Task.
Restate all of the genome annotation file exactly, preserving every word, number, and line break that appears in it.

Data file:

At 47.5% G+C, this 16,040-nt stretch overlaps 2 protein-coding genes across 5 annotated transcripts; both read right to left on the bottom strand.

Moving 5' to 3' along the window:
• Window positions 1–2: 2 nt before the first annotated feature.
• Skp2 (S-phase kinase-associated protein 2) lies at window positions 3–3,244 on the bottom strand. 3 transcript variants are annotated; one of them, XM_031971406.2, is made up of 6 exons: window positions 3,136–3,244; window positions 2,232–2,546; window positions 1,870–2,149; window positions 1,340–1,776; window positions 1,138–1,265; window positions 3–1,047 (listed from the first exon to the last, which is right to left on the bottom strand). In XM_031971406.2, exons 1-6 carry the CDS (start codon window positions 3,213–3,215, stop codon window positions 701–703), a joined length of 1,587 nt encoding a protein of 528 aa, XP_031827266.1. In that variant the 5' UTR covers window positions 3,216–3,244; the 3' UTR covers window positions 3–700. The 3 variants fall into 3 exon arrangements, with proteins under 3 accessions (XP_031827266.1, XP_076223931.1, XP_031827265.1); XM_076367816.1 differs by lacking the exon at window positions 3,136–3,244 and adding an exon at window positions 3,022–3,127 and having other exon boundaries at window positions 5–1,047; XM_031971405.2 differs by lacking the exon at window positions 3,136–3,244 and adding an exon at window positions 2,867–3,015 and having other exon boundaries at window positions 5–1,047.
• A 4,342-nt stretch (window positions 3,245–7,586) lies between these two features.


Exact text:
At 47.5% G+C, this 16,040-nt stretch overlaps 2 protein-coding genes across 5 annotated transcripts; both read right to left on the bottom strand.

Moving 5' to 3' along the window:
• Window positions 1–2: 2 nt before the first annotated feature.
• Skp2 (S-phase kinase-associated protein 2) lies at window positions 3–3,244 on the bottom strand. 3 transcript variants are annotated; one of them, XM_031971406.2, is made up of 6 exons: window positions 3,136–3,244; window positions 2,232–2,546; window positions 1,870–2,149; window positions 1,340–1,776; window positions 1,138–1,265; window positions 3–1,047 (listed from the first exon to the last, which is right to left on the bottom strand). In XM_031971406.2, exons 1-6 carry the CDS (start codon window positions 3,213–3,215, stop codon window positions 701–703), a joined length of 1,587 nt encoding a protein of 528 aa, XP_031827266.1. In that variant the 5' UTR covers window positions 3,216–3,244; the 3' UTR covers window positions 3–700. The 3 variants fall into 3 exon arrangements, with proteins under 3 accessions (XP_031827266.1, XP_076223931.1, XP_031827265.1); XM_076367816.1 differs by lacking the exon at window positions 3,136–3,244 and adding an exon at window positions 3,022–3,127 and having other exon boundaries at window positions 5–1,047; XM_031971405.2 differs by lacking the exon at window positions 3,136–3,244 and adding an exon at window positions 2,867–3,015 and having other exon boundaries at window positions 5–1,047.
• A 4,342-nt stretch (window positions 3,245–7,586) lies between these two features.